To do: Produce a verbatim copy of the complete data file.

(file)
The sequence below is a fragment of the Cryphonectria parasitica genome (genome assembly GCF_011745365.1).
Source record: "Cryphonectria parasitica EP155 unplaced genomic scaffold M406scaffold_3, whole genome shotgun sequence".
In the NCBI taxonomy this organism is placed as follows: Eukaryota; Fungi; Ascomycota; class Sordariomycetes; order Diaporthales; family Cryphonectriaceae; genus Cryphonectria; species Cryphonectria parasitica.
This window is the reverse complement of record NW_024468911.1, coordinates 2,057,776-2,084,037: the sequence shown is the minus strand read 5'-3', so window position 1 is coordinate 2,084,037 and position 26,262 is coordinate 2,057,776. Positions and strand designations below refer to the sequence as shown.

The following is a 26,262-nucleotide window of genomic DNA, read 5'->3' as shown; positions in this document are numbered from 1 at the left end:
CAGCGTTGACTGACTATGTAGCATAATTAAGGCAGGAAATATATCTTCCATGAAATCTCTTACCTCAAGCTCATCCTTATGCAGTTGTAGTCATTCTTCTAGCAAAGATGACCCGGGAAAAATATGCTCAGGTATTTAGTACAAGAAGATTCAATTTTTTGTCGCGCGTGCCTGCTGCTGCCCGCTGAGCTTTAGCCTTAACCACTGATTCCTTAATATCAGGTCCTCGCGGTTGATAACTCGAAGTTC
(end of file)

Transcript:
The sequence below is a fragment of the Cryphonectria parasitica genome (genome assembly GCF_011745365.1).
Source record: "Cryphonectria parasitica EP155 unplaced genomic scaffold M406scaffold_3, whole genome shotgun sequence".
In the NCBI taxonomy this organism is placed as follows: Eukaryota; Fungi; Ascomycota; class Sordariomycetes; order Diaporthales; family Cryphonectriaceae; genus Cryphonectria; species Cryphonectria parasitica.
This window is the reverse complement of record NW_024468911.1, coordinates 2,057,776-2,084,037: the sequence shown is the minus strand read 5'-3', so window position 1 is coordinate 2,084,037 and position 26,262 is coordinate 2,057,776. Positions and strand designations below refer to the sequence as shown.

The following is a 26,262-nucleotide window of genomic DNA, read 5'->3' as shown; positions in this document are numbered from 1 at the left end:
CAGCGTTGACTGACTATGTAGCATAATTAAGGCAGGAAATATATCTTCCATGAAATCTCTTACCTCAAGCTCATCCTTATGCAGTTGTAGTCATTCTTCTAGCAAAGATGACCCGGGAAAAATATGCTCAGGTATTTAGTACAAGAAGATTCAATTTTTTGTCGCGCGTGCCTGCTGCTGCCCGCTGAGCTTTAGCCTTAACCACTGATTCCTTAATATCAGGTCCTCGCGGTTGATAACTCGAAGTTC